It seems that many regulators see that network neutrality is being focused on ISP transparency, rather than the full package of "all traffic being treated equally".
After UK's BCAP recommended ISPs how to to advertize services (here), BEREC (the Body of European Regulators for Electronic Communications) published a draft document on ISP transparency.
See "BEREC Guidelines on Net Neutrality and Transparency: Best practices and recommended approaches" - here.
- "We stress that transparency regarding net neutrality is a key pre-condition of the end users’ ability to choose the quality of the service that best fits their needs and also should reduce the assymetry of information existing between providers and end users, fostering proactive behaviour by Internet Service Providers (ISPs)”
- First of all, we believe that a fully effective transparency policy should fulfill all of the following characteristics: accessibility, understandabilty, meaningfulness, comparability and accuracy .. BEREC has identified two approaches - a direct and an indirect one. With a direct approach, ISPs make information transparent to end users directly, while in an indirect approach, third parties (such as comparison websites) play a crucial role in making the information understandable for end users. A direct approach is legally required by the Framework. An indirect approach, on the other hand, is not compulsory, but it complements a direct approach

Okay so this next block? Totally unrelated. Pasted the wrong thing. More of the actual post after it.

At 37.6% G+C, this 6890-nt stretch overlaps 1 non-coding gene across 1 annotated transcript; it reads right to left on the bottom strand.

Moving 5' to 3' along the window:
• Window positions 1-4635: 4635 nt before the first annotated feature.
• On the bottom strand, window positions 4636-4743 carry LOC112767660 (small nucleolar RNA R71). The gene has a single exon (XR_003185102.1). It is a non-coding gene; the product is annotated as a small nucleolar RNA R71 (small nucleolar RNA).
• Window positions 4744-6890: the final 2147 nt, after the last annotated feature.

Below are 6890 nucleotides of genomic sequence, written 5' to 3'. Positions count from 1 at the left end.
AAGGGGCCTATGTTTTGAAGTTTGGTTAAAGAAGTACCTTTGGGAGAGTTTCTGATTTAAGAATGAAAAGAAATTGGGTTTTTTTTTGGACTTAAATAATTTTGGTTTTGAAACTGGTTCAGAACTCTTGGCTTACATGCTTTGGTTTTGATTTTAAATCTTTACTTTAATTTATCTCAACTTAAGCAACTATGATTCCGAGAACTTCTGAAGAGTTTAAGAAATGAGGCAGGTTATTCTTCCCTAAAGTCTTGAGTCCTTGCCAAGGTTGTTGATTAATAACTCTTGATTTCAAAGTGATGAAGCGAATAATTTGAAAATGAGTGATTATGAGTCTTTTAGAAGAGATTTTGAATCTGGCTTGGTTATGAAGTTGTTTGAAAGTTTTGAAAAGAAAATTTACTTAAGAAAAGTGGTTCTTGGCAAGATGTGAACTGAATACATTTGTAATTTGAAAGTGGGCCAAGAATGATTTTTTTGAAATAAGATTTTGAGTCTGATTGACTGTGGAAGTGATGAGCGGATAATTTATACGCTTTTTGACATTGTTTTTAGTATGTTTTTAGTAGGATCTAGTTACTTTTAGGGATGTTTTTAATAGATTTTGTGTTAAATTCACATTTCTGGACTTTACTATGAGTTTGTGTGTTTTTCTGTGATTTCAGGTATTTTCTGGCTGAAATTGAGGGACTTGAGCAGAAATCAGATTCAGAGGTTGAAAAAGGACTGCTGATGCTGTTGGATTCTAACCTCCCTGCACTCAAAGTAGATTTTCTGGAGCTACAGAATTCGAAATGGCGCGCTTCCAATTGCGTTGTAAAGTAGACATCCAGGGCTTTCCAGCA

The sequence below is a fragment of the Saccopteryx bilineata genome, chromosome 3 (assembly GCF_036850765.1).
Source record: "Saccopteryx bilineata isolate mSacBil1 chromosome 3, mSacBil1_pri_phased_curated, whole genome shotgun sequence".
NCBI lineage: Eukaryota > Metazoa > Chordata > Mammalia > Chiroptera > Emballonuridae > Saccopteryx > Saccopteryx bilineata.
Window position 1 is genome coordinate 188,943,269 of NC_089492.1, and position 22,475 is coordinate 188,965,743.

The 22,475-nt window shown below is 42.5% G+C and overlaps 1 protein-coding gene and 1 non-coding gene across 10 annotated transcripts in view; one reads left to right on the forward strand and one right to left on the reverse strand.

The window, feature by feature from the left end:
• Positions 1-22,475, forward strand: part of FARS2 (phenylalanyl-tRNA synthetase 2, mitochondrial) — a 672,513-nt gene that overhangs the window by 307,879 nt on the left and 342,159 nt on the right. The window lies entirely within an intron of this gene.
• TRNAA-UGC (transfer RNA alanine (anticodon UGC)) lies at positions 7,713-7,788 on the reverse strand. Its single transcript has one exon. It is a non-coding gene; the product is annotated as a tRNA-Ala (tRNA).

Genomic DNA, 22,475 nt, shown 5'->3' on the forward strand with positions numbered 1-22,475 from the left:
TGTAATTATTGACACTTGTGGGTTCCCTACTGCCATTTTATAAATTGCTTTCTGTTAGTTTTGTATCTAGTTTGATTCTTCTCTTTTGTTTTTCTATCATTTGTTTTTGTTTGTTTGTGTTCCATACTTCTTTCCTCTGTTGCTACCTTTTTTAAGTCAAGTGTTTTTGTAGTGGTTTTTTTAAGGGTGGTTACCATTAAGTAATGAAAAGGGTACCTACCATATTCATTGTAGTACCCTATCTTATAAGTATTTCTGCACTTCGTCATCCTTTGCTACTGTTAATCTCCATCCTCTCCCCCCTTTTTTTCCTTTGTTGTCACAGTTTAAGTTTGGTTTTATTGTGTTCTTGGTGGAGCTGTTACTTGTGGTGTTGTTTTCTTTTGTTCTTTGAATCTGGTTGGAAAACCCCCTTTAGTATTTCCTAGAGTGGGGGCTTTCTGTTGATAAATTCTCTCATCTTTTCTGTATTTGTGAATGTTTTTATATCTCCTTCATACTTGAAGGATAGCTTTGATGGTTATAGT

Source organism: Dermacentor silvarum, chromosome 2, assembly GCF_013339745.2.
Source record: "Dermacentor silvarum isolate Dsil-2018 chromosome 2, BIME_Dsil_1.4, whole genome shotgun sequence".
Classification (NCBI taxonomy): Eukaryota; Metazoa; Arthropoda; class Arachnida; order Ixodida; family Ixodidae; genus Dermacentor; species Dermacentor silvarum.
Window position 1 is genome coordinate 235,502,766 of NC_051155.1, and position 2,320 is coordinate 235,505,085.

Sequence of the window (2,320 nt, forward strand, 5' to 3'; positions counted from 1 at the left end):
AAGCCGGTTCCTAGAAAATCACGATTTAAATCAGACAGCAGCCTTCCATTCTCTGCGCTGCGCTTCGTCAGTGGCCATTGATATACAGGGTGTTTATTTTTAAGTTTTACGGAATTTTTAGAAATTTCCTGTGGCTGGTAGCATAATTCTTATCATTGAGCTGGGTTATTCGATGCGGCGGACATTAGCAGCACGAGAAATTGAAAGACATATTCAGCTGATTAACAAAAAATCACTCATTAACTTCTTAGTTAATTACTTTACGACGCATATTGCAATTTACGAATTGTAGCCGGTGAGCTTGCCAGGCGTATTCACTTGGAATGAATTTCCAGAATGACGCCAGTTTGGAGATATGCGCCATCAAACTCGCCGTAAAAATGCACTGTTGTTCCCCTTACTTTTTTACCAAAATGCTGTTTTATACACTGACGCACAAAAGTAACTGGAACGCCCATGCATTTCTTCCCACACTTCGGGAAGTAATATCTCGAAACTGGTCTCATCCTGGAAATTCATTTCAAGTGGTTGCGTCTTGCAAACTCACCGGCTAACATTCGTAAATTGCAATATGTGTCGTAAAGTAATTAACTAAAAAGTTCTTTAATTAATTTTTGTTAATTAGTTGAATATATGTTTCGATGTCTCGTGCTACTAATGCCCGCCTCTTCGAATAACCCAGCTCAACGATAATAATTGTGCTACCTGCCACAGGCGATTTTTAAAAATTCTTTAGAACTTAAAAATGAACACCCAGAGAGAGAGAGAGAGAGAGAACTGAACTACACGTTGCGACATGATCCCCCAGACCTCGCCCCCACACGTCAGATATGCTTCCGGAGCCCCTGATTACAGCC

- BEREC finds that providers should clearly explain any general limitations, as well as any consequences of exceeding such limits. In this regards, explicit conditions such as data caps and download limits seem preferable to fair use policies Information on traffic management techniques, applied either on types of traffic or content, should be provided to end users along with information on about how these techniques may affect the end users’ access service.
- Application agnostic and application specific traffic management techniques should be clearly distinguished